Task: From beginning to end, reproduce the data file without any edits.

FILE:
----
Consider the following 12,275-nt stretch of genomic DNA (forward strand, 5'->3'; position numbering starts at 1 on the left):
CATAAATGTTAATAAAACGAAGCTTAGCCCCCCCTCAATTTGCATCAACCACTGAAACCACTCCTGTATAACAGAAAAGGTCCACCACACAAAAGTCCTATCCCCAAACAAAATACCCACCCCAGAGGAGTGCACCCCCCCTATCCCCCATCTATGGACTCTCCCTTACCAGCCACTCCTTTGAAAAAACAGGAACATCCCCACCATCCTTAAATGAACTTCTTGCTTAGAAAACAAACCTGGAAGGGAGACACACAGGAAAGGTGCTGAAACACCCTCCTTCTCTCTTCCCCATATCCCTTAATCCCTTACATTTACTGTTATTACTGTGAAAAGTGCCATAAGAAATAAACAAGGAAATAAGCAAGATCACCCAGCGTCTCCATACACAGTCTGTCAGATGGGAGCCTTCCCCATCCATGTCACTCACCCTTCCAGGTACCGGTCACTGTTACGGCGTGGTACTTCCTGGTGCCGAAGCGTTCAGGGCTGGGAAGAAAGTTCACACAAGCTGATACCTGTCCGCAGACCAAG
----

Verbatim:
Consider the following 12,275-nt stretch of genomic DNA (forward strand, 5'->3'; position numbering starts at 1 on the left):
CATAAATGTTAATAAAACGAAGCTTAGCCCCCCCTCAATTTGCATCAACCACTGAAACCACTCCTGTATAACAGAAAAGGTCCACCACACAAAAGTCCTATCCCCAAACAAAATACCCACCCCAGAGGAGTGCACCCCCCCTATCCCCCATCTATGGACTCTCCCTTACCAGCCACTCCTTTGAAAAAACAGGAACATCCCCACCATCCTTAAATGAACTTCTTGCTTAGAAAACAAACCTGGAAGGGAGACACACAGGAAAGGTGCTGAAACACCCTCCTTCTCTCTTCCCCATATCCCTTAATCCCTTACATTTACTGTTATTACTGTGAAAAGTGCCATAAGAAATAAACAAGGAAATAAGCAAGATCACCCAGCGTCTCCATACACAGTCTGTCAGATGGGAGCCTTCCCCATCCATGTCACTCACCCTTCCAGGTACCGGTCACTGTTACGGCGTGGTACTTCCTGGTGCCGAAGCGTTCAGGGCTGGGAAGAAAGTTCACACAAGCTGATACCTGTCCGCAGACCAAG